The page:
Mt. Nusatsum

Mt. Nusatsum

Wednesday, February 3, 2010

Snow on Trees

So one of my brothers who is a lot wiser and a little bit older than me  lives clear across this great country and he is also a loyal blog reader.  He was recently in the state of Vermont where he took this picture.  He's a deep thinker and always asks me seemingly innocuously simple questions, which never have simple answers.  A while back he asked me this one:  "What's the evolutionary advantage for some evergreens to hold such large amounts of snow on their branches in the winter time?"

It took me longer than I expected pondering this question, because I initially thought the answer was easy.  Keep in mind that while this blog is not a science forum, I do get intrigued by these kinds of questions as well.  There are reams of research on the  interception of snow by coniferous forests (evergreens) being a major factor in moderating winter snow pack in areas of deep snow.  They talk in technical terms such as sublimation, ablation and albedo of snow pack -- all really impressive stuff.  Less snow pack in a forest means growing seasons can be longer as a result of snow interception and conditions better for animals using the forest in the winter.  There is a ton of research about this topic in relation to clear cut logging, as it's well documented in areas of deep snow falls that snow packs in clear-cuts are deeper and stay longer for usually 15-25 years after logging until the new trees start intercepting snow.  This is an understood effect which researchers and forestry planners build into their plans to mitigate the effect of increasing the length and depth of deeper snow packs -- more good stuff.

Where I got stuck was trying to explain the area where I spend time in the winter -- western mountains with  alpine and semi-alpine zones.   I could find little information to help explain why even though many of these trees are shaped to shed snow, tending towards tight pyramidal shape, they can hold a lot of snow during big snowfalls. as evidenced in this picture I took last weekend.  The snow they do intercept and eventually shed creates huge tree wells - I know I've fallen in a few with my snowmobile!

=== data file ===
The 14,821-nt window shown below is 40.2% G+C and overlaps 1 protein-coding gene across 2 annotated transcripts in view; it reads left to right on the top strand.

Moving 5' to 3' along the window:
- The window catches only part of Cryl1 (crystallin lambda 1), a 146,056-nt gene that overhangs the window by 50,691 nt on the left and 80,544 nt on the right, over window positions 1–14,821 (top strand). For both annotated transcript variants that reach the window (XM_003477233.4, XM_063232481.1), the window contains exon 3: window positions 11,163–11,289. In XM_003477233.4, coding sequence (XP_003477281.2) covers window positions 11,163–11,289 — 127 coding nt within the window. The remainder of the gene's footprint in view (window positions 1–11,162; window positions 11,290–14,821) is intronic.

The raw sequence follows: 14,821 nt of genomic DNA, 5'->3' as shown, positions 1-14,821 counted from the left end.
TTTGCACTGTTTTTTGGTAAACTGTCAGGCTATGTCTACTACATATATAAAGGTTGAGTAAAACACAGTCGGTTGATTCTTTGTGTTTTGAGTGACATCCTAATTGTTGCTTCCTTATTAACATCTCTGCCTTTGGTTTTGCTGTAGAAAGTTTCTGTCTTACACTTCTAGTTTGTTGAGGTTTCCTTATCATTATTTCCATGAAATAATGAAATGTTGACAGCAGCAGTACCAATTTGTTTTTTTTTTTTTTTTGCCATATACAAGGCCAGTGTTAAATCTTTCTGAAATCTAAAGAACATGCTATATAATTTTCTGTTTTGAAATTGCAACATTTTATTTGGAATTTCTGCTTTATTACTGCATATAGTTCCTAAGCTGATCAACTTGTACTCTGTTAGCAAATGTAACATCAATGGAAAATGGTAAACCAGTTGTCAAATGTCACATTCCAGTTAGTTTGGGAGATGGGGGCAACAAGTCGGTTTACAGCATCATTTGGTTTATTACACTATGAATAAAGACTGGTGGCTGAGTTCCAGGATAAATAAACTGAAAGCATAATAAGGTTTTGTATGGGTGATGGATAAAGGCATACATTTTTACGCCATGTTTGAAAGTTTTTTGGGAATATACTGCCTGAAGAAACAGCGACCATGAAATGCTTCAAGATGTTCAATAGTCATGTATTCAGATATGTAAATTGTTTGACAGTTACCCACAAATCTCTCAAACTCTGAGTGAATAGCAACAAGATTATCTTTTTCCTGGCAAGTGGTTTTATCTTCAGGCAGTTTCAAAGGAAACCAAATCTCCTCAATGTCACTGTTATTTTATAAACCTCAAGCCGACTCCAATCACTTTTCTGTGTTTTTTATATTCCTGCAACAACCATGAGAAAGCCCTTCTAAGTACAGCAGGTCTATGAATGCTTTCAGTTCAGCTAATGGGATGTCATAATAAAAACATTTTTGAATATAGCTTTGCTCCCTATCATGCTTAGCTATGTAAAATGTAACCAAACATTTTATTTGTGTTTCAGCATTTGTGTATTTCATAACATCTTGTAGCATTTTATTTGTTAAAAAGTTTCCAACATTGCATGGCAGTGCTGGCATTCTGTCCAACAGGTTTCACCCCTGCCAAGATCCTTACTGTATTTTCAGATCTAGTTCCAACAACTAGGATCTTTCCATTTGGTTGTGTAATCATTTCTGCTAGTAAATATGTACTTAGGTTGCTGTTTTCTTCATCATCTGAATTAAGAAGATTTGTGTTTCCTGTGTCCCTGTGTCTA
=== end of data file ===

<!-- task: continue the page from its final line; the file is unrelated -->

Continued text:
There is research about the importance of these tree wells for animals which use them to get under the snow to live and hunt (mice, weasels, etc).  The more interesting piece I found was that researchers had actually turned their mind to calculating the heat loss from the earth through tree wells in semi alpine forests.  Apparently tree wells can be a significant conduit for heat loss without the insulating snow blanket.  It suggests that these heat wells can moderate the temperature of the forest floor by keeping it colder.

When I went back to my brother's original question, I had to speculate a bit for the semi alpine and transition zone forests.  These trees, which can hold so much snow that they create tree wells big enough that you can disappear in them and not be found, may actually serve to maintain a cold environment.  The biggest enemy facing these semi-alpine forests is a warming climate where trees that have evolved to survive being solitary at high altitude can quickly be replaced by more aggressive 'forest' trees from lower altitudes.  These semi alpine forests and the plants associated with them have a vested interest in maintaining a long winter, they've adapted their life to it and the fewer lower elevation intruders the better.  I`m sure I have opened enough doors on this topic someone reading this post will want to do a thesis on it now.  Grizzly

1 comment:

  1. Very interesting post! Didn't know anything about tree wells before, now I'll be more aware as I'm walking in the forest.